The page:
The Fall and Rise of the Addiction Blogger
We were the problem child of the blogging family. The wild child. We got messed up, we hurt ourselves, and many of us hurt others and broke the rules. Sometimes we got punished by the system, but mostly, we punished ourselves.
We dug a hole down to dark places, we lost ourselves and we hit the bottom. Those of us who are writing about it now also dug our way back out.
After a time of recovery, we pieced our minds and our lives back together, and now we've put our hands up to help.
We’ve made a decision to shine a light to help others navigate through the darkness.
Years before, these same people were gambling addicts, heroin addicts, opioid and opiate addicts, methamphetamine addicts, cocaine addicts or part of the enormously large group of alcohol addicts.
These same people are also our friends, our partners, our brothers and sisters, our children, our parents, our neighbours and our work colleagues. They’re the people that serve you at the bank, the chef at your favourite restaurant, your hairdresser, the actors you see on TV, your favourite musicians, nurses at your local hospital, they are politicians and police.
People who develop addiction come from all walks of life. Addiction is a hungry beast that does not discriminate.
Many addicts are also really nice people. Underneath our socially-approved external mask however, many of us are unable to cope with uncomfortable emotions such as anxiety, depression, stress, grief, loneliness, lack of self-love or perceived social awkwardness. So we numb these feelings any way we can.
I was an addict. I had serious, long-term addictions to crystal meth, gambling, marijuana and alcohol. I’m also a compassionate person who always helps strangers, and who lets insects out of house because I don’t want to hurt them. Yet paradoxically I was ok with hurting myself. For years I numbed my own dysfunctional emotions until I eventually ruined my life through addiction.
It takes different catalysts for people to stop their addictions. Sometimes - like me - you lose almost everything that mattered to you. Sometimes it’s an overdose and sometimes it’s prison. Maybe your partner packed their bags and left, after begging you for the 20th time to seek help. Sometimes Child Protective Services takes your children away, or you crash your car, lose your job, lose your home or your license. Many people lose their sanity. Tens of thousands of people each year aren’t able to break free of their addiction, and they lose their physical lives.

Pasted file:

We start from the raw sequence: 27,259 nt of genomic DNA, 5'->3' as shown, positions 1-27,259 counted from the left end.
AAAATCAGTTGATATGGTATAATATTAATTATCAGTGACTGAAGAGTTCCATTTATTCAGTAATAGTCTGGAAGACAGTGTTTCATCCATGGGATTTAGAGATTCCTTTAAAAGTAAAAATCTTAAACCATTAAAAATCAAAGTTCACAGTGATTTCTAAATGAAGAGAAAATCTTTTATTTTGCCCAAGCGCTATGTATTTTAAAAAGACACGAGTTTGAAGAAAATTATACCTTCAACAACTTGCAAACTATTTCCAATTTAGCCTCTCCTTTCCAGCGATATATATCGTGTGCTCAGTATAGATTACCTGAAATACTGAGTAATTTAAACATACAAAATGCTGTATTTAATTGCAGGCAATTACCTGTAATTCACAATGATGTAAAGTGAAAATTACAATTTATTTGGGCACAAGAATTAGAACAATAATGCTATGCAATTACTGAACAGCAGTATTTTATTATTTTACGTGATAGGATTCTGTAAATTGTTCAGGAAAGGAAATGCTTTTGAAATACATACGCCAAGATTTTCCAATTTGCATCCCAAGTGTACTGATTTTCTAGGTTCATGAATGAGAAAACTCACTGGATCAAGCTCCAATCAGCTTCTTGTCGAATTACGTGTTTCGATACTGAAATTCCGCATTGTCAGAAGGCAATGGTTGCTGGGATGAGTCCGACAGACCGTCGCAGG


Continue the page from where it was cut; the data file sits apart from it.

When I started writing, I became aware of how many sober blogs, recovery blogs and addiction blogs were out there. I read honest accounts of people’s stories on a level of damage and shame near my own (or even worse).
I admired the guts it took to tell stories that no one else would tell – stories of the catalysts and turning points which came out of hitting their different versions of rock bottom. People who put aside any pride they might have had left, and bravely choose to share their stories on that chance that they might help someone by speaking out.
Now I was part of a new, important group. And this group is growing bigger by the day.
This group isn’t growing bigger because it’s seen as cool or glamorous like the travel bloggers or fashion bloggers, and everyone aspires to be like us. On the contrary - I don’t think anyone aspires to be an addiction blogger, because this means you’ve got to be an addict first…
This group is growing bigger because right now - from the US to all the way to Australia - we are experiencing a global addiction crisis.
Record numbers of people are becoming the addicts that we were.
In this time of addiction epidemic, we need to hear the voices of the people who were the addicts to show that THERE IS A WAY OUT. It’s important that this message comes from the people who have experienced it firsthand - if we made it out, then you can too. We can help you not to feel so alone, and we can share our stories and tell you what helped us to recover.
Firsthand experience offers a different point of view from educational experience. It’s a different thing to have experienced addiction, than to have learnt about it, and we need both sides to tackle this massive and complex social issue. We each have different stories and different lessons, and we can each teach something different than what the next person can.
We’re different people now from the addicts that we were. We’re clear now. We’re in control of our actions, and many of us have addressed the emotional issues that led us to becoming addicts in the first place. We have a new level of insight, and we understand how addiction can get its vice like grip on your life and rip it apart and turn it upside down.
It’s a cathartic process to move forward and transmute the experience of addiction into something powerful and positive. It feels good to give back and be of service to others, because we are greatly needed. So be brave and share your story. Help to destigmatize the subject of mental health and addiction. A powerful part of the healing journey is to help yourself first, then reach out to help others.
We’ve been down that dark lonely road. We’re the people showing you in our variety of different ways, you can do it and are not alone. We are showing you that you can make it safely back to dry land. When you’ve made it to dry land, first rest, then repair, rebuild and reawaken.
It’ll be a great day when addiction bloggers don’t exist at all. That would be the most positive sign that humanity is thriving on earth. Until that time, we will to continue to use our experience in the most powerful way possible – by sharing our stories and helping others to make it out also.
Rachael Styles writes about addiction, creates art and explores mindfulness over at www.lightinmyshadow.com
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